Your baby has finally hit that in-between stage of feeding where formula or breastmilk comes in a sippy cup more often, and the food on the table looks more appetizing to him or her. At the same time, you’re concerned about choking hazards and deciding which are the best solid foods for baby. And it’s only natural to watch out for possible food allergies. Plus, there’s the factor of getting enough vitamins and minerals. Above all that, when can babies eat solid foods to begin with? There are many questions.
So, when can babies eat solids? And most importantly, what are the best solid foods for baby to obtain the proper amount of nutrients? We’ve got the answers and some great ideas for starting you off with the most nutritious (and safest) solids along with a few other feeding tips for this stage.
As outlined by the American Academy of Pediatrics and the Dietary Guidelines for Americans in an article published by the CDC, babies can start taking other foods, aside from breastmilk or formula, at 6 months old. Anytime prior to that would be too soon. He or she might feel rather uncomfortable or even have some tummy trouble if introduced to solids too soon.
Thus, you can watch for some these milestones that signal your child’s readiness to start eating solid food. These signs include:
- Grasping small objects
- Bringing these same objects towards the mouth
- Sitting up without help
- Maintaining control of the neck muscles and supporting the head
- Swallowing food completely instead of spitting it out
- Pushing food back from the front to the back of the tongue
Once your baby starts performing a few or some of these actions, then you know it’s time to bring out the solids.
When introducing solid foods to your baby, you’ll start off gradually. Although you’ve anticipated the excitement of watching your child try new things, ideally you should start with one single-ingredient food. Not only will you more accurately gauge your baby’s likes and dislikes, but you’ll also notice any allergic reactions or food intolerances.
Once you’ve introduced one specific food, you’ll wait 3 to 5 days before introducing another one. When starting out with this slow process, your baby will most likely come to enjoy a variety of solids that’ll make up a balanced meal.
Another important tip to remember when introducing solids for the first time, is to pay attention to quantity. Again, this helps your baby to avoid tummy issues such as gas or indigestion. This part of the process involves starting at 1 to 2 teaspoons of solids and slowly over time working up to 2 to 3 teaspoons depending on your baby’s age. Naturally, you’ll include breastmilk or formula with the meal.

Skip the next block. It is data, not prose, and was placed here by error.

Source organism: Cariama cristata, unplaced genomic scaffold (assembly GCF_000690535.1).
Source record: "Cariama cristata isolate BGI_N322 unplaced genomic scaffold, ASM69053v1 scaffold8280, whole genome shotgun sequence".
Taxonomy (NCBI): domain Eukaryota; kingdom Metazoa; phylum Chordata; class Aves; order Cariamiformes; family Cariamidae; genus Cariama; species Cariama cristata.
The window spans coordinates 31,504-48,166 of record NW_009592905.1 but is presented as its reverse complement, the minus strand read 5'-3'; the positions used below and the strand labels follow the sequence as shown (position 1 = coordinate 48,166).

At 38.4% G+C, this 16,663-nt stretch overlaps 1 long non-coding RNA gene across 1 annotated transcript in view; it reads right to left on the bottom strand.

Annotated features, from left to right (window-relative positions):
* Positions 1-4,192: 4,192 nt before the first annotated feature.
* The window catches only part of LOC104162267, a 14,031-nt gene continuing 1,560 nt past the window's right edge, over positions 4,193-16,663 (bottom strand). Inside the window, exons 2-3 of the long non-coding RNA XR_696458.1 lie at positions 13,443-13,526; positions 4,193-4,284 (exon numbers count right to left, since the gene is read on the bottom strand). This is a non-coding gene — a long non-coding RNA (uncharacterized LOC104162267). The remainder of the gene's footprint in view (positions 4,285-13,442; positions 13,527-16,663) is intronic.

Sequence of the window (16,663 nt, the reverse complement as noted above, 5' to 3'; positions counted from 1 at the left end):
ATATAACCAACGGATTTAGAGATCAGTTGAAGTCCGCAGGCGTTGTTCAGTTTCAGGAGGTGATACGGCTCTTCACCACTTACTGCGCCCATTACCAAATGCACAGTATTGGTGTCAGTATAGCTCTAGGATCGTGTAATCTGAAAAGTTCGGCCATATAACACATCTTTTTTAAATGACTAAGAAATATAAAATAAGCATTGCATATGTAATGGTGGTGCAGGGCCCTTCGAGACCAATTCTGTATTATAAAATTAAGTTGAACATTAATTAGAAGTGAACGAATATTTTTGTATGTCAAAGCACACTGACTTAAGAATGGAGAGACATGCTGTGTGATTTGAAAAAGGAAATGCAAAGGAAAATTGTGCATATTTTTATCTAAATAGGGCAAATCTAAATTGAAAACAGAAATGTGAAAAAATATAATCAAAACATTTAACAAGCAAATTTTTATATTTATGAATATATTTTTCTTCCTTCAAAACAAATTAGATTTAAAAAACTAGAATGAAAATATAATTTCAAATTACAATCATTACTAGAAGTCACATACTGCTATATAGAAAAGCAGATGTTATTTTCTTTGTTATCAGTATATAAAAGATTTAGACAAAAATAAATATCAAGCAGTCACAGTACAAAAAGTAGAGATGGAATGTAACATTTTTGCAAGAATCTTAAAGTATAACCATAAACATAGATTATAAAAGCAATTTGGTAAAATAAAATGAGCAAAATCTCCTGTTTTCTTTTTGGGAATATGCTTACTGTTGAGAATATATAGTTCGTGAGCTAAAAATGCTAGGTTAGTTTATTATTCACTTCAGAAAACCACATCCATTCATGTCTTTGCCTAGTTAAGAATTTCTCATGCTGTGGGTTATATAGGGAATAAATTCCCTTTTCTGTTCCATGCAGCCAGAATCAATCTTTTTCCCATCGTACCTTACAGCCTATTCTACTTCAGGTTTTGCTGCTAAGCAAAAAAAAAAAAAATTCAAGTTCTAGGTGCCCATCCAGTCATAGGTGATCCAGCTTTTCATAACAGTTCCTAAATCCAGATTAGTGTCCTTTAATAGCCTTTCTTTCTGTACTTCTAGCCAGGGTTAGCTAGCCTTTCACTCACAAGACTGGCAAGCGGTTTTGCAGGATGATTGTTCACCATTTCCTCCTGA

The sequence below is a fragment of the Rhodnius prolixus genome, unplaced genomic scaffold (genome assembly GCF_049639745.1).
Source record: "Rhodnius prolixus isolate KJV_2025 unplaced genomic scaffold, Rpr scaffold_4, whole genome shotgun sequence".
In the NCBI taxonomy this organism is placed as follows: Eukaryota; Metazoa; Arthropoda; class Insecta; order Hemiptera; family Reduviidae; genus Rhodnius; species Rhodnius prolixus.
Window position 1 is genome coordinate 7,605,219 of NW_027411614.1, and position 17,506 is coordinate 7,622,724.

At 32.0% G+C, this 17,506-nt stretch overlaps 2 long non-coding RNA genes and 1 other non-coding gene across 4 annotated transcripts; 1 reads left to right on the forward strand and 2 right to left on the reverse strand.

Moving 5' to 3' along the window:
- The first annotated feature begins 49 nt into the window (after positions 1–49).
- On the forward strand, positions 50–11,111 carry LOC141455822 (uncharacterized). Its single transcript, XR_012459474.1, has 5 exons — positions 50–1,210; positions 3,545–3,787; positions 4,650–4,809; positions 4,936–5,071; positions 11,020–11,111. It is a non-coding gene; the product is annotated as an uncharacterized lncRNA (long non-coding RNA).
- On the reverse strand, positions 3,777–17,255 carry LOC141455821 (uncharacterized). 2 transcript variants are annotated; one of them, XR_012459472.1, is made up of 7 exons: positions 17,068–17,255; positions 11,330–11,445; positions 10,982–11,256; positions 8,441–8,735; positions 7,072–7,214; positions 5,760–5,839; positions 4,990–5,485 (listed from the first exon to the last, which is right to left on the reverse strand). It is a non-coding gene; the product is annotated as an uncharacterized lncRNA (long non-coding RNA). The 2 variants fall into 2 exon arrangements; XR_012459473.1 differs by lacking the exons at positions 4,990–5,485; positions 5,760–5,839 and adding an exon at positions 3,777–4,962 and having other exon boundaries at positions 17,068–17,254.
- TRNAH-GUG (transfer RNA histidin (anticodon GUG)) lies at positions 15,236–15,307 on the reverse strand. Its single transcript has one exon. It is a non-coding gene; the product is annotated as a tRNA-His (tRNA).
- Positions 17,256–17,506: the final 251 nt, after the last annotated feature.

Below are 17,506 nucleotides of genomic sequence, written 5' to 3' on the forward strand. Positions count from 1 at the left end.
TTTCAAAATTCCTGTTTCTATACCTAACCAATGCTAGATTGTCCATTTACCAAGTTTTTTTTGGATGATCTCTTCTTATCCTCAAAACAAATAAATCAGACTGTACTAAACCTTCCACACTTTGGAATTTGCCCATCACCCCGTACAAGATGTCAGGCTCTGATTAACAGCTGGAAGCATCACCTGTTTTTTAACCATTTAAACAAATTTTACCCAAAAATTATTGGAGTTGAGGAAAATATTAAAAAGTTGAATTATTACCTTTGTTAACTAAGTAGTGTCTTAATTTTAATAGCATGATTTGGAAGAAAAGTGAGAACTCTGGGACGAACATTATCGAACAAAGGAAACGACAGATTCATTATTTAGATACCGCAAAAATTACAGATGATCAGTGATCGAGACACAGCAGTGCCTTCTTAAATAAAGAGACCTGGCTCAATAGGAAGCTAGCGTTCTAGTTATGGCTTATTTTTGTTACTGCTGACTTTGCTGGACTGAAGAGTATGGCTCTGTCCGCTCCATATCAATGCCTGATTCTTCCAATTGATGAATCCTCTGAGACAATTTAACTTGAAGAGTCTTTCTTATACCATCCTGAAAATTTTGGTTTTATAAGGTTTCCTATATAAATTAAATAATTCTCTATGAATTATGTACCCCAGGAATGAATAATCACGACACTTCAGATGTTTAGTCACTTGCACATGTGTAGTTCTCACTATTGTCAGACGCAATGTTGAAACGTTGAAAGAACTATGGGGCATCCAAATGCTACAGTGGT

For many parents, this part proves to be confusing. Which are the best solid foods for baby?
According to Dr. Tracy Agnese, a New York pediatrician and founder of Taking Care of Mom and Baby, starting out with vegetables, like butternut squash, carrots, sweet potatoes, and spinach present a healthy, single-ingredient option along with fruits. At 6 months, you would start with the pureed form and then gradually work up to the steamed form of these foods as your baby reaches the 8-month mark. As stated, staying with one single-ingredient food works best as you go through this process. Dr. Agnese also mentions that at this age, you’re focusing more on helping your child develop the skill of eating solids instead of the consumption of the food itself. For example, instead of opting for fancy packaging, you can give your child the banana so that he or she can practice holding it.
Additionally, you can peruse through this list of best solid foods for baby that are categorized by age as noted by Esther Ellis, nurse and registered dietician.
- 6 months: infant cereal mixed with breast milk or formula; cooked and pureed vegetables; mashed avocado or banana
- 9 months: half-inch pieces of vegetables like green beans or squash; sliced or quartered pieces of fruit
- 12 months: small pieces of any cooked vegetable; small pieces of fruit; any mix of small portions of family’s meal
Also, keep in mind that all these age groups can have thoroughly cooked sources of protein such as meat, poultry, and beans. This starts with the pureed form at 6 months up to the finely chopped or minced consistency at 8 months. At a year old, babies can have any shredded, soft meat and fish.
When determining which of best solid foods for baby to start off with, consider staying on the side of healthy choices. When you avoid items like popcorn, bite-size candy, and honey, you’re also evading the choking hazards. (Unfortunately, this also means staying away from grapes for a bit longer.) Finally, you don’t have to concern yourself with food allergies since you’re introducing one food at a time long enough to observe for a potential reaction. And of course, if you have any questions or concerns about allergens, digestive health, or nutrition, you should contact your pediatrician.
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